One tradition that is loved by both Swallow residents and the entire campus is the event “Copious Cookies.”

Samuel Morris Hall Director Josiah Peterson started this tradition in 2020 when he was in the MAHE program and serving as the Swallow Robin hall director.

To prepare for the event, Swallow residents gather in the “swabby” and begin to call family and friends, politely asking them to donate cookies. Winkle described the setting as a “call center” where students are scattered around calling everyone they know.

“And then for the next chunk of weeks, cookies are getting sent to us through the mail, like tons and tons of cookies,” Winkle said. “Or in person if people live close, they’ll just drop them off.”

On the date of the event, the hall members get together, move all the furniture in the “swabby” and set up all their cookies for students to come take.

Last year, they gathered around 3,000 total cookies to share with their fellow students.

“I think [“Copious Cookies”] gives people a really good idea of what Swallow is,” Sachsenmaier said. “We have something, and we want to share it with you just because.”

Other traditions that are enjoyed by the Swallow community each year include “Swalloween,” a murder mystery party, the iHop formal, “Swanksgiving” and fancy Fridays.

Sachsenmaier values Swallow’s spirit of inclusion. The dorm’s theme for this year is “make room,” which helps stress the idea that everyone has a place in Swallow. It’s made up of a wide variety of people with a wide variety of quirks and hobbies.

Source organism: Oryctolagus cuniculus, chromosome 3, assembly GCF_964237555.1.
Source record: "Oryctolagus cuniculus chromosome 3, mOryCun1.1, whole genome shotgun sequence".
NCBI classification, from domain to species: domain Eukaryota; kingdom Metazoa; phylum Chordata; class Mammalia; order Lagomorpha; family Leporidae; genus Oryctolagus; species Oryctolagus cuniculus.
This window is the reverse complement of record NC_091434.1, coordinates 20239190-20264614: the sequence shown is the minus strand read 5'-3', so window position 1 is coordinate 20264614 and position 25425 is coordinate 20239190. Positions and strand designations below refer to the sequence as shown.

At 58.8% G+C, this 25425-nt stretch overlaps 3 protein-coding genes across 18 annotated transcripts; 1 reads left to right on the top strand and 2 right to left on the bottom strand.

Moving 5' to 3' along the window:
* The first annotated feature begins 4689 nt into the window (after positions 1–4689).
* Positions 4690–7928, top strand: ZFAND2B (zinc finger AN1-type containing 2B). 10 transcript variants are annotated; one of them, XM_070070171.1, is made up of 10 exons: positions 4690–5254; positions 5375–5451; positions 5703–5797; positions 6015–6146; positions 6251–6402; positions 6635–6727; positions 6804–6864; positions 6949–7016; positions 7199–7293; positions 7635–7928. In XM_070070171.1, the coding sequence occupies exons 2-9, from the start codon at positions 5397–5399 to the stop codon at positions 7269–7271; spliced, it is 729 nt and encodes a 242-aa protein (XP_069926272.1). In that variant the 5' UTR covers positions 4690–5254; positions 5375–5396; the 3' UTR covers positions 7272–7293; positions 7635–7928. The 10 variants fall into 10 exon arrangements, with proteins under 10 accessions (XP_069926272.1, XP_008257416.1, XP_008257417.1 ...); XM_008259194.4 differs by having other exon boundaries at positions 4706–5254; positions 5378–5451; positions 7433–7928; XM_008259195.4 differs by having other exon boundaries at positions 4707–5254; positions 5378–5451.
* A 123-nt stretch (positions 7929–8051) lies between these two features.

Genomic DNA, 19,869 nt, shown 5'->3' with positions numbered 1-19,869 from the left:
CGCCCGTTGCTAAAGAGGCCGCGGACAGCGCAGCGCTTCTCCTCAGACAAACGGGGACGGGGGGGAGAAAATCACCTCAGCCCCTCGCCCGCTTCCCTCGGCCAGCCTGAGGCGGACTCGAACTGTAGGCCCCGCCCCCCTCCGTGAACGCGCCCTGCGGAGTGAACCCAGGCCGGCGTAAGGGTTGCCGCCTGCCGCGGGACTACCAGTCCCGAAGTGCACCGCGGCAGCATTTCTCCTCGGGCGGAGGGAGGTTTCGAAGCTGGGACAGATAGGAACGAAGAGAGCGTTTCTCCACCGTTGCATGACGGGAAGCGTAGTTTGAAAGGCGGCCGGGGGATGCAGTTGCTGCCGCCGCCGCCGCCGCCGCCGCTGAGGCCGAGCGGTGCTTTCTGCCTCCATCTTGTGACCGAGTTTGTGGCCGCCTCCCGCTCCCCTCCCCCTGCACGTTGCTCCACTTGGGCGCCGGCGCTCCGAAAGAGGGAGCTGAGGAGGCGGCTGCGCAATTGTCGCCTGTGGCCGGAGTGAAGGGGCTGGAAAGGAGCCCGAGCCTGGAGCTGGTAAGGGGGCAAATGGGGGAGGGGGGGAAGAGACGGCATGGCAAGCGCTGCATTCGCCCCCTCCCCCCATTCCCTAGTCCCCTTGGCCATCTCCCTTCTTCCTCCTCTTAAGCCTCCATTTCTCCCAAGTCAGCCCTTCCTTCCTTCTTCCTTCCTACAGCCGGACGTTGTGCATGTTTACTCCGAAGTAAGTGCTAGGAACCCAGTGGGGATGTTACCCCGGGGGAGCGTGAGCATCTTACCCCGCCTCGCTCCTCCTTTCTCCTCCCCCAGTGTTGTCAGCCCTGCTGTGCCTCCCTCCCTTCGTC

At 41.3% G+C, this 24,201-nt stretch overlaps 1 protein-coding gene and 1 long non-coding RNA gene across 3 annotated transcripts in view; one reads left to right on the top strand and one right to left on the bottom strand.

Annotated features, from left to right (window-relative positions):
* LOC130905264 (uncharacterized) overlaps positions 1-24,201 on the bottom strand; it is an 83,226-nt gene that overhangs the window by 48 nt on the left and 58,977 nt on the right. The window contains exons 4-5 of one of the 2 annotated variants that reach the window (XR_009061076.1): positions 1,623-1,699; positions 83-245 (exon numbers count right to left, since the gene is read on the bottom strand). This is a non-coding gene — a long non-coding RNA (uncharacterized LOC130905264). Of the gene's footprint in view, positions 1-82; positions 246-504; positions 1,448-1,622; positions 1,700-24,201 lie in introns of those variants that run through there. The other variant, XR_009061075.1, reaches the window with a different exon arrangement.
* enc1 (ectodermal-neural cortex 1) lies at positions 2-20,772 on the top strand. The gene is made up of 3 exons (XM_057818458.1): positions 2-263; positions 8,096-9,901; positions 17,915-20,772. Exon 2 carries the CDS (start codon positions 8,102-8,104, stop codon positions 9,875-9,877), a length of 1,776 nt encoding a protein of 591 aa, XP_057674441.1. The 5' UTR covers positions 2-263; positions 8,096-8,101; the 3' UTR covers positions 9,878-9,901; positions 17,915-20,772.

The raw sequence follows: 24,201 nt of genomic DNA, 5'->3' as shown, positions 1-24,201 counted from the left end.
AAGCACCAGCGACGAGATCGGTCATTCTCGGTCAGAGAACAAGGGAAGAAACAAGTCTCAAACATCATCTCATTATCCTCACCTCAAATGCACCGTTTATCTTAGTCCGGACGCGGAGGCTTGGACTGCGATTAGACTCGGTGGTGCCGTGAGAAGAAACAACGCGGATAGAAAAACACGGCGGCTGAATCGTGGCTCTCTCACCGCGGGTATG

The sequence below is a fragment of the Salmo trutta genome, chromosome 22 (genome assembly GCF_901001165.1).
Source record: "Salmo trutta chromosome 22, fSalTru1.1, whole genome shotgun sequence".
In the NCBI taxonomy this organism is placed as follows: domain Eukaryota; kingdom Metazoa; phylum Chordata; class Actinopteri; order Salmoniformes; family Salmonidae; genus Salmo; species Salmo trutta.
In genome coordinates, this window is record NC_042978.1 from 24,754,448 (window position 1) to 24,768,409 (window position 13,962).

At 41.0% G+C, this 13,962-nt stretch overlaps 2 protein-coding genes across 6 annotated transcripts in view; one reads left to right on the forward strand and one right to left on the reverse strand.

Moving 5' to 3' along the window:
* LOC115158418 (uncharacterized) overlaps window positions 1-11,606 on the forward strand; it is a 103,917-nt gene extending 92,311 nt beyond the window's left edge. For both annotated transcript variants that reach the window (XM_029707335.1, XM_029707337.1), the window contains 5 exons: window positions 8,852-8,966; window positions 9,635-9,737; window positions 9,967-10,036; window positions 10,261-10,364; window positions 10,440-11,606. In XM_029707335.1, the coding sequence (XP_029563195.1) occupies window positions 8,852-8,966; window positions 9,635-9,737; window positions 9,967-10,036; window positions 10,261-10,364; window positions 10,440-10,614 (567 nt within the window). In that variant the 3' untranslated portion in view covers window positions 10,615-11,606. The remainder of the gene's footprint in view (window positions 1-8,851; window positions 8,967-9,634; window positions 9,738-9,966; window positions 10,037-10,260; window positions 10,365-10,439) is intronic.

Students there form close relationships with one another despite their differences.

“What I really like about students in Swallow is that they don’t really make snap judgments about other people,” Sachsenmaier said. “They’re willing to get to know someone for who they are, not just appearance or first impressions.”

She hopes that students across campus will suspend judgment and get to know their peers first.

Through their leadership, Sachsenmaier and Winkle are striving to continue and strengthen Swallow’s reputation of being a place where everyone feels welcome and comfortable, regardless of their background.

Winkle wants the Taylor community to know that just because Swallow is secluded, that doesn’t mean they don’t want to engage with the rest of campus. Students are more than welcome to join Swallow residents in whatever they are doing or stop by for a visit.

“People just don’t know where we are or what we’re up to because it’s so small,” Winkle said.

Many people simply aren’t used to Swallow’s dorm culture because the cultures of other dorms such as Olson, Wengatz and Samuel Morris Halls are so different.

Dorm stereotypes often get in the way of relationships between students, and Sachsenmaier sees this as a result of closed-mindedness.

“There’s a lot of people in Swallow that could be in any residence hall, but they’ve chosen to be there,” Sachsenmaier said. “And part of it is that open mindedness.”